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Housing Report Shows Smaller Connecticut Towns Keep Out Affordable Housing

U.S. Department of Housing and Urban Development

Affordable housing has become more available in Connecticut’s cities — but not as much in small towns, according to a report on nearly two decades of housing data in the state.

A housing advocacy group called The Partnership for Strong Communities looked at 19 years of state data to see how availability has changed over the long term.

Sean Ghio said about 30 municipalities — out of 169 — make up most of the new affordable housing. They’re mostly big cities like Bridgeport and Hartford that already had most of the state’s affordable housing 20 years ago.

“So they’re the communities that a lot of people anecdotally feel like that’s where you’re gonna find lower-income housing affordable to lower-income households. There are a few smaller towns that often have an industrial past in them, and there’s a very high overlap with distressed municipalities,” Ghio said.

Ghio found housing that costs 30% or less of a resident’s income is concentrated in lower-income areas. Decades of pushback from wealthy residents has kept affordable housing out of smaller towns.

“When you have this nonstop resistance, it’s very difficult to see how you expand housing opportunities, housing choices, different types of housing in communities that are actively trying to stop it,” Ghio said.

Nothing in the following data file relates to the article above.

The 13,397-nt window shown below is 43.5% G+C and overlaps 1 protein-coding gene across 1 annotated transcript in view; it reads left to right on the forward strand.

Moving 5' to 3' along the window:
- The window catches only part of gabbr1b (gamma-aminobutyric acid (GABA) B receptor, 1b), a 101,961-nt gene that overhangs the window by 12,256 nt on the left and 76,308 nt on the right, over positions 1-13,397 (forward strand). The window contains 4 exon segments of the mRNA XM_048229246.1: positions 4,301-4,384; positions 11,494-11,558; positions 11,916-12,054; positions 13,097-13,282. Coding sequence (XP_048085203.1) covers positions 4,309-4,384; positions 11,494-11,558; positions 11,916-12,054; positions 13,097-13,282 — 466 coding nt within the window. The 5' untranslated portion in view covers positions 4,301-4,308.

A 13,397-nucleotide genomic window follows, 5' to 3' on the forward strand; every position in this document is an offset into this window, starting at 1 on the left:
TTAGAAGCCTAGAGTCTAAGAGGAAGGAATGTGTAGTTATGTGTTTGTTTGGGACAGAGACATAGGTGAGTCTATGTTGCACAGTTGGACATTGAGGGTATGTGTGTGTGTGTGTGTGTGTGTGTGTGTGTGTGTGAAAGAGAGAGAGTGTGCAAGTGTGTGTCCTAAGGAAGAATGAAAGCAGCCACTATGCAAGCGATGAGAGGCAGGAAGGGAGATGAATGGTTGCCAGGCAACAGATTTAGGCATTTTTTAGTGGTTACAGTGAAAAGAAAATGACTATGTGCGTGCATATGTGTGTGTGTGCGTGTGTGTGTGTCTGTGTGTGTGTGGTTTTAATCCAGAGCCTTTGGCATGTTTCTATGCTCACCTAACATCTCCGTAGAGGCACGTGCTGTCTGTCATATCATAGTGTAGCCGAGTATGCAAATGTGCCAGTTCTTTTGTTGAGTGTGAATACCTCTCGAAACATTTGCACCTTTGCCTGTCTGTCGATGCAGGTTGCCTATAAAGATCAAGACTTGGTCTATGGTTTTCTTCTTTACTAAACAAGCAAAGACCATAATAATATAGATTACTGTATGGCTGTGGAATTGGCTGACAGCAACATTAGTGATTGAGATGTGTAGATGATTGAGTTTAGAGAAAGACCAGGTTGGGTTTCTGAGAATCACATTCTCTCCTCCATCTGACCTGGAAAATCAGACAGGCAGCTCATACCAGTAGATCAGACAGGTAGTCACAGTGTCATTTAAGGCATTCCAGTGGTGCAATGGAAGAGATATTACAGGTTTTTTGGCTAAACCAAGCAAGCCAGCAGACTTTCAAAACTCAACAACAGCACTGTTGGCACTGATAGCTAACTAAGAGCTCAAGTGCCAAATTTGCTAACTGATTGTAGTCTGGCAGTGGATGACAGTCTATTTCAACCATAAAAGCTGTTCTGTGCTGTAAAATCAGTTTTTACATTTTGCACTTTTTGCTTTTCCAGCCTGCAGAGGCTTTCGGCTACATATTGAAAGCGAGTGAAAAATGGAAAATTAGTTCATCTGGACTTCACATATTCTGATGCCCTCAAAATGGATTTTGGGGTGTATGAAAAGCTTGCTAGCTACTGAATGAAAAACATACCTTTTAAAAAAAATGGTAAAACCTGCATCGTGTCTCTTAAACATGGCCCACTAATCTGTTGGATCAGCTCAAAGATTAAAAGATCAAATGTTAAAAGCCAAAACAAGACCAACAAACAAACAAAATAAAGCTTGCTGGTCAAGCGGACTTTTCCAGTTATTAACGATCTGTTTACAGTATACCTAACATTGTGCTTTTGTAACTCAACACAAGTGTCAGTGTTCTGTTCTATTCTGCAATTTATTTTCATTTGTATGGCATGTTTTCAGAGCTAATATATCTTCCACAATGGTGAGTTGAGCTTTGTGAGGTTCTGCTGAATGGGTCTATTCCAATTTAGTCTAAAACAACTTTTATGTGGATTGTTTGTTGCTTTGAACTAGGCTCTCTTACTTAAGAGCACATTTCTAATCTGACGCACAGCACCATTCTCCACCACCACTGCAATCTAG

Ghio said the study shows the importance of government assistance in affordable housing. That includes things like public housing and vouchers.

“I think we have to ensure that people who have these vouchers have the ability to live where they choose. I think it can be difficult to do that,” Ghio said.

Ghio said he wants to update the study with new state data every year to track how affordable housing availability changes in the future.

“We suffer as a state if we continue to prevent people from living affordably. So many opportunities in their lives, from education to -- expensive rentals ultimately prevent homeowners from being created,” Ghio said.

Davis Dunavin loves telling stories, whether on the radio or around the campfire. He started in Missouri and ended up in Connecticut, which, he'd like to point out, is the same geographic trajectory taken by Mark Twain.